Like many other things, the craft beer industry is steadily bouncing back after the pandemic peak in 2020, according to the Brewers Association.
When the lights of nightlife went off, the oxygen to the craft beer business shut off.
Co-owner of Atypical Brewery and Barrelworks Eric Johnson said, “So really 2020 was the worst year you know so we got full shut down for a time there.”
Johnson had just quit his job to be a full-time brewer. The lifeline for brewers like him was curbside and delivery orders.
“Basically we were only selling cans for off sale, they did allow off sale still,” said Johnson.
Even so, supply chain challenges made it difficult for some to get hold of cans.
“We just couldn’t get them or get them at a price that was reasonable and we were forced to stop canning for almost a year,” said Erin Thompson, owners of Souris River Brewery.
Souris River Brewery is one of the oldest breweries in Minot and its owner says not having cans affected their sales a lot.
According to the Brewers Association, U.S. craft beer sales declined by 9 percent in 2020 and total beer industry sales declined from $116 billion to $94 billion the same year.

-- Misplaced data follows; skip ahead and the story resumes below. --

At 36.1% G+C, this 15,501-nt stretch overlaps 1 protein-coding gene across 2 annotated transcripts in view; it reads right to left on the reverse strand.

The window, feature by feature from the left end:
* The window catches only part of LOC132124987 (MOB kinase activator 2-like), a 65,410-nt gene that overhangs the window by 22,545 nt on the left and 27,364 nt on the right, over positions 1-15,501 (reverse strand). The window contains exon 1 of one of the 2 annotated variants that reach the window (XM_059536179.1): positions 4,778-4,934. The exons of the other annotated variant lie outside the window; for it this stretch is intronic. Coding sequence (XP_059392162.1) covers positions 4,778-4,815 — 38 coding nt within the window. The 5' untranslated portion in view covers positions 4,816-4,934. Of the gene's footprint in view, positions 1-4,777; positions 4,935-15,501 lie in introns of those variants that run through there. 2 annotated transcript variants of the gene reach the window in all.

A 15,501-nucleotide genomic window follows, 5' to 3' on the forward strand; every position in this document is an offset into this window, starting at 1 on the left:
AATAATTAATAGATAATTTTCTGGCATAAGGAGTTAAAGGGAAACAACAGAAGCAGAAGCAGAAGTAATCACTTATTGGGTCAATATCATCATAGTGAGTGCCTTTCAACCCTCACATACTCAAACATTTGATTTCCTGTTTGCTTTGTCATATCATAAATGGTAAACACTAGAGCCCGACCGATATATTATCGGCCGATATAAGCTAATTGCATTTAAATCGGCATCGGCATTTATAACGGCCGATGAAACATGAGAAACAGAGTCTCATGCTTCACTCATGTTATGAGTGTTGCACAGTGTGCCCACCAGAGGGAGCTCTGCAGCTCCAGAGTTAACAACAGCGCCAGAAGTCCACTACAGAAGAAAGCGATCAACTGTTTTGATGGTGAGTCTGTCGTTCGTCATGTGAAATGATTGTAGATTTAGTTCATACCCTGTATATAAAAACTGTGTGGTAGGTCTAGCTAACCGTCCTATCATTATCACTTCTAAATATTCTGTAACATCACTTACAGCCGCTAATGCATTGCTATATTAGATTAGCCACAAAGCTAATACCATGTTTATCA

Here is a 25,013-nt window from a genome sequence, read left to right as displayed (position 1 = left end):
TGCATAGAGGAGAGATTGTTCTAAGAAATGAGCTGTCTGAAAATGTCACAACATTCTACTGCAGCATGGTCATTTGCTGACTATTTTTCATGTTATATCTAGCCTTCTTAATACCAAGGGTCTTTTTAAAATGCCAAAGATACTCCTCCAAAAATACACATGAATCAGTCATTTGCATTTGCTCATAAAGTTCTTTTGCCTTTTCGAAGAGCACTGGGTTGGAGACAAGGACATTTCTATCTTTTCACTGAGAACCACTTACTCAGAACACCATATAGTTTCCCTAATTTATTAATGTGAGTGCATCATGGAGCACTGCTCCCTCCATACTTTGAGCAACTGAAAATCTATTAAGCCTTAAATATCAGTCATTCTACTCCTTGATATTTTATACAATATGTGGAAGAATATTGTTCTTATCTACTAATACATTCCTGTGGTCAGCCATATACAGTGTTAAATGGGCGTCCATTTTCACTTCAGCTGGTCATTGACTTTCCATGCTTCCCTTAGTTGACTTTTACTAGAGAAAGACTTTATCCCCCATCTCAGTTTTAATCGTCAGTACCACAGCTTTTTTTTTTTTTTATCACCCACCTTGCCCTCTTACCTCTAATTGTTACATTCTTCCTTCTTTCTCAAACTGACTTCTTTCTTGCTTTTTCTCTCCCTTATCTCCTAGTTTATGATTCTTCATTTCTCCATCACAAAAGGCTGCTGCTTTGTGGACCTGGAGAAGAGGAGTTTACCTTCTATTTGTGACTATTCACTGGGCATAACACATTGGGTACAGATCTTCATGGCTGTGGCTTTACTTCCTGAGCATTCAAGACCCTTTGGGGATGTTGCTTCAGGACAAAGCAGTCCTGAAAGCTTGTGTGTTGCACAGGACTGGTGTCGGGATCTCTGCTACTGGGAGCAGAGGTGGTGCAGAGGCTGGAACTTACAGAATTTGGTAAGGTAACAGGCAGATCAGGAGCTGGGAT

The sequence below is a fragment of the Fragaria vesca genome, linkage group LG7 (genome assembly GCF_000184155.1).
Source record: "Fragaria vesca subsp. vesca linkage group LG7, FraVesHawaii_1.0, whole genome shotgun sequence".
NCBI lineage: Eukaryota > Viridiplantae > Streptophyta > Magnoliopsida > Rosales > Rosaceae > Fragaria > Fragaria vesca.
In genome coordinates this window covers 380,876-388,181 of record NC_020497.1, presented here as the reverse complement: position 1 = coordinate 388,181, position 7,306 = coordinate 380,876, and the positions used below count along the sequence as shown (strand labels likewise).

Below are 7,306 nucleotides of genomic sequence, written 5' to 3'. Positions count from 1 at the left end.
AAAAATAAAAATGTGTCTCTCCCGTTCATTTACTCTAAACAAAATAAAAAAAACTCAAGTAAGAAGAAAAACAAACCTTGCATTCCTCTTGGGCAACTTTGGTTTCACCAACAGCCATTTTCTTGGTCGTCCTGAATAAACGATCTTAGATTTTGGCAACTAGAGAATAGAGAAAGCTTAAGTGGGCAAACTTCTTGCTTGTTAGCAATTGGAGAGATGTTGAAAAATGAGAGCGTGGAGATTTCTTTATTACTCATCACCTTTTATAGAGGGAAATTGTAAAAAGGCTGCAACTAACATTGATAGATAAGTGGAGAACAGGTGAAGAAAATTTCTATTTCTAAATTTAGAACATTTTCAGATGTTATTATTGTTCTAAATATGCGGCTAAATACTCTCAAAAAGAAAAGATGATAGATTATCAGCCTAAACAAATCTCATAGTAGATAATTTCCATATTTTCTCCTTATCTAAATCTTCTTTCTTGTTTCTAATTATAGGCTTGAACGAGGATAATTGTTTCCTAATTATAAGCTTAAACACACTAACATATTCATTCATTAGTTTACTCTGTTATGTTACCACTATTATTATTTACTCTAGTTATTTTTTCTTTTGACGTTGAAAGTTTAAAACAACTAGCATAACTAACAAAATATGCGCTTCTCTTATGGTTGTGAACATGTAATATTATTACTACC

But as the bright lights shine again on the nightlife, brewers have found themselves back business.
“The first signs of rebound were in the third quarter of 2020 so going into fall 2020 we started to see a rebound,” Thompson said.
That rebound continued into 2021 but brewers say it slightly lags behind sales in 2019.
“We, unfortunately, are not we’re just not quite seeing the people come out as they used to quite yet. We’re close but not quite there,” he explained.
New variants of COVID-19 keep popping up and some brewers worry this could mean future closures. Nonetheless, with vaccinations on the rise, they also remain hopeful.
“The winter months are always generally slowed down but last winter in particular COVID was getting quite a bit worse again,” said Johnson. “We were wondering if we were going to get shut down again that sort of thing so there definitely was a lot of uncertainty in the whole thing.”
And in order to keep uncertainty in check and optimism high, brewers will need people protected and stepping out more.
National Beer Sales and Production Data showed that in 2019, the craft beer industry contributed $267 million to the North Dakotan economy.